by Kyle Schultz

kyle_catKyle Schultz is the Senior Editor at It’s All Dead and has worked as a gaming journalist at Structure Gaming. He lives in Chicago and spilled a full cup of water on the floor like an amateur. Like, IMMEDIATELY after filling it.

Review: The Fratellis – The Soul Crush EP


Ever since their reunion two years ago, The Fratellis have set out to conquer the world in their own way. Yesterday, they quietly released the incredibly short The Soul Crush EP for free through their website. Only three songs long, it’s over as soonerthan you’d expect, but packs the energy expected with any release by the band.

As the teaser for a new album expected sometime next year, the EP cuts straight to the point with the swagger and impressively frantic guitar work that shot the band into popularity in the first place.

With so few songs, it’s actually amazing how much is actually packed into the EP. The opener “They Go Down” sounds like a sibling to fan favorite B-Side “Cigarello”. Jon Fratelli’s guitar work shows just how talented of a musician he is, as he rattles effortlessly between twangy country style guitar lines to crunching powerchords and a crisp rock solo.

Even so, Barry Fratelli’s bass work keeps the speed of the song and never allows itself to be drowned out beneath the guitars. Mince Fratelli’s drumming is impeccable as usual, keeping a strong beat while maintaining a playful simplicity that falls somewhere between party rock and the blues.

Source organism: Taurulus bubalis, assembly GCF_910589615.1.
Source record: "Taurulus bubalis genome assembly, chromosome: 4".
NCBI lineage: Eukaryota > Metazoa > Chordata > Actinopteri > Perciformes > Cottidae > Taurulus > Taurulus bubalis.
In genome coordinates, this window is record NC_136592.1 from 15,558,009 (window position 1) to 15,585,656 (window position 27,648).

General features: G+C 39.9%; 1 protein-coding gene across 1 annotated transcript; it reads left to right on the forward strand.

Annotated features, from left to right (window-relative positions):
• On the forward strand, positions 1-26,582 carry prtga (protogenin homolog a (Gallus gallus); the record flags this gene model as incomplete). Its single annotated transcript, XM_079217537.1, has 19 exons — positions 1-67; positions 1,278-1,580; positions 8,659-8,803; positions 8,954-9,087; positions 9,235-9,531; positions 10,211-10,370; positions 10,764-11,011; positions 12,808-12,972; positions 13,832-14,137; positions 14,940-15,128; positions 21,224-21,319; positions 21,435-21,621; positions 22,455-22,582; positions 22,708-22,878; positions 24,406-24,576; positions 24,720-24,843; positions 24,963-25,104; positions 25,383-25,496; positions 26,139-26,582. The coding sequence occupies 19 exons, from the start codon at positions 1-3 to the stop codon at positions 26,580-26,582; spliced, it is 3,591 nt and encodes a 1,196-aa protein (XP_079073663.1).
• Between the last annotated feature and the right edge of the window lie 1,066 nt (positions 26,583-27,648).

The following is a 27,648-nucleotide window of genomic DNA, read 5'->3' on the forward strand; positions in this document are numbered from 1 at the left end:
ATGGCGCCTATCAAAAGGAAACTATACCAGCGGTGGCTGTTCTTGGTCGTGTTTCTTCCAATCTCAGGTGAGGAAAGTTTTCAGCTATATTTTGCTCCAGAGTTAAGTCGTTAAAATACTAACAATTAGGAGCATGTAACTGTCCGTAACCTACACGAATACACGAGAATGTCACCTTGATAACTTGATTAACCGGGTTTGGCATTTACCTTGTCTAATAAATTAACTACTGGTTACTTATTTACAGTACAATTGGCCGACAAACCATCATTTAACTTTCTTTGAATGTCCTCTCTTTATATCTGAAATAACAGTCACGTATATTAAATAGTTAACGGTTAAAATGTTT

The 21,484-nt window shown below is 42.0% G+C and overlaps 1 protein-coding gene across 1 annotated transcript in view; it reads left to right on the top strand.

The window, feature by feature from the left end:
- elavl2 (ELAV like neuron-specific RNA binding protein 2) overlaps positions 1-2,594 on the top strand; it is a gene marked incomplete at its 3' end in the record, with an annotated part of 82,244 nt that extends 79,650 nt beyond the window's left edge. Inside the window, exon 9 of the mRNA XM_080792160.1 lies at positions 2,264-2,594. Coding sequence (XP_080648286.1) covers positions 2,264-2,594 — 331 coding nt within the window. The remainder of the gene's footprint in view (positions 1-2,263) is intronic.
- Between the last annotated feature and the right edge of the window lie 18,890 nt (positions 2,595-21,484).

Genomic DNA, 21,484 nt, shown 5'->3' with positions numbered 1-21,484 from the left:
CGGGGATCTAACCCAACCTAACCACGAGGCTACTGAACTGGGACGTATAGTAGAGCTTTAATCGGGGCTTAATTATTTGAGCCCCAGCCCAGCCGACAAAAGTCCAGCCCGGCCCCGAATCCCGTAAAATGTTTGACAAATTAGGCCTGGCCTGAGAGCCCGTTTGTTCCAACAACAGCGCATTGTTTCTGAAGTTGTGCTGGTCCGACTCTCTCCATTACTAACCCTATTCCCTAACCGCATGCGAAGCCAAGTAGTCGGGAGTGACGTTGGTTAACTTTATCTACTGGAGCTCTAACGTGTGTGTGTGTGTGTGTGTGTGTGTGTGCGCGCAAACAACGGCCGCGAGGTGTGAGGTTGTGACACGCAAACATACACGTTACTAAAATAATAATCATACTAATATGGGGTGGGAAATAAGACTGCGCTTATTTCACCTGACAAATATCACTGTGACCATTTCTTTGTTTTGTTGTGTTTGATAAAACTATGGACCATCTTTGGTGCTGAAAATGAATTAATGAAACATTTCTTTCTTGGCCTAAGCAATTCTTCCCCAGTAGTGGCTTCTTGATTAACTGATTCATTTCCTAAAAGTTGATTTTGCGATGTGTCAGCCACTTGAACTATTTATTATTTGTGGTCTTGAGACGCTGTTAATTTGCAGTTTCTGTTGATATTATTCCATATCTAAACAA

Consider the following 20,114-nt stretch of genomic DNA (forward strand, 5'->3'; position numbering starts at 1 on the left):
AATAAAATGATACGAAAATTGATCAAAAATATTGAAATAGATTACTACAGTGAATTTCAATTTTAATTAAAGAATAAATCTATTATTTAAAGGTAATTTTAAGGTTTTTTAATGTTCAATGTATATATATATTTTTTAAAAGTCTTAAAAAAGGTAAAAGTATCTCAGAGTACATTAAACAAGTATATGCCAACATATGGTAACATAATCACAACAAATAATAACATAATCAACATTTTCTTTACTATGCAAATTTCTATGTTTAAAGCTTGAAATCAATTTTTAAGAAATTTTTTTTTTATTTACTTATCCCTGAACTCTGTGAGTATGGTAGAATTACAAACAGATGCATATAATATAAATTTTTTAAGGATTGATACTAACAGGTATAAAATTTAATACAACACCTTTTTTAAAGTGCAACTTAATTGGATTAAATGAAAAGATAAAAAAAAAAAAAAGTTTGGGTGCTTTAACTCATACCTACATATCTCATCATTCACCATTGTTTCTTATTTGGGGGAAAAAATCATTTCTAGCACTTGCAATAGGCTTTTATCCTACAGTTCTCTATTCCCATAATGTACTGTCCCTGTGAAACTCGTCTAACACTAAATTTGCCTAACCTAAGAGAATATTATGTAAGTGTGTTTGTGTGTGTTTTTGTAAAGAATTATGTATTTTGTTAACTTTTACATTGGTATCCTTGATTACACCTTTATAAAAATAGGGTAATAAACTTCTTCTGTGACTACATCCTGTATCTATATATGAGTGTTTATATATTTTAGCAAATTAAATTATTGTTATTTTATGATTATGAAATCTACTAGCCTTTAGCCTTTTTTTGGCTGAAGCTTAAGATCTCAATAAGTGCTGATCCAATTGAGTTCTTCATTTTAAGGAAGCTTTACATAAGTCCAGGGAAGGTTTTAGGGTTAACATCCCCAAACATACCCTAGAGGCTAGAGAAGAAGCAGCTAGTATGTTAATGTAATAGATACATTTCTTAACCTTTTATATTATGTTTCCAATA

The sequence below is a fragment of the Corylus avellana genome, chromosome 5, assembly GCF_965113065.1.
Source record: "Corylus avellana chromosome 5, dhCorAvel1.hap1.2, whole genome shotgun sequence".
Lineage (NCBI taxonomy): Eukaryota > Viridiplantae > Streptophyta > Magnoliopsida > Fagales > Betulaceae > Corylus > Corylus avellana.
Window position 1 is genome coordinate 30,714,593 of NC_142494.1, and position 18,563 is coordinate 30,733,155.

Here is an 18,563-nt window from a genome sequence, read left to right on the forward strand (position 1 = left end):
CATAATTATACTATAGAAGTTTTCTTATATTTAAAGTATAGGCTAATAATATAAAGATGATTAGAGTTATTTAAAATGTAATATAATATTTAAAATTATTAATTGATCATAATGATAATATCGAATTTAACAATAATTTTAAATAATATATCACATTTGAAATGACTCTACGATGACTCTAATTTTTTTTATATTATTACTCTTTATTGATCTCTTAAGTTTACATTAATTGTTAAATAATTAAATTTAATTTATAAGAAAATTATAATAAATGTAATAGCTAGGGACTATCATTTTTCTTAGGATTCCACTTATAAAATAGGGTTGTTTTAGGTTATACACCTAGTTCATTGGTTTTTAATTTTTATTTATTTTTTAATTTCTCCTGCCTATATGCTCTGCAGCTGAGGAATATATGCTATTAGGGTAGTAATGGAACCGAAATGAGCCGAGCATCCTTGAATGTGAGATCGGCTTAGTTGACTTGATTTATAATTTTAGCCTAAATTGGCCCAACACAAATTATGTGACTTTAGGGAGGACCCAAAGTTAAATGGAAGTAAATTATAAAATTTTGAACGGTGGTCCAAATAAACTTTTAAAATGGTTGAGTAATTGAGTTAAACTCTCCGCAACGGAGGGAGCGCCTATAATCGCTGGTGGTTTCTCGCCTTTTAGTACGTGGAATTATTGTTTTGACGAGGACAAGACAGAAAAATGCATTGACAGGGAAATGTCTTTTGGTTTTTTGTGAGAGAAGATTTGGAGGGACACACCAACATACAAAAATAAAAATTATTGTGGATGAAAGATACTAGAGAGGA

“Oh Scarlett” is a soft, simple ballad that bounces with a simple melody equal parts pop and blues. The self titled “Soul Crush” however, is one of the longest songs the band has written, and is an absolute jam. There is a classic rock feel that allows the band members the ability to play and have fun with the song without the ordeal of trying to fit it in with the rest of an album.

Jon’s vocals and lyrics are at the top of his game, matching the melody of the Here We Stand era and the punk/blues scratchiness of We Need Medicine. The lyrics don’t follow any particular theme other than being great pub friendly songs and easy to sing. In “They Go Down”, Jon sings, “Well I was born inside a fire on the curtails of desire, I was orphaned in the flood, I was taken for a lie. My dreams came crashing to the ground, I was defeated by the sound, they go down.”

The Soul Crush EP is a quick, simple and energetic treat. It’s obvious that these songs came after the sessions of their most recent release, We Need Medicine, but the addition of what sounds like the lightest brushing of bluegrass plays perfectly with the band, making The Fratellis’ sound akin to a much more accessible and poppier version of Jack White. The only real issue with the EP is the fact that it is too short to make a lasting impact, but for a free release, it’s a great taste of one of the U.K.’s most talented bands.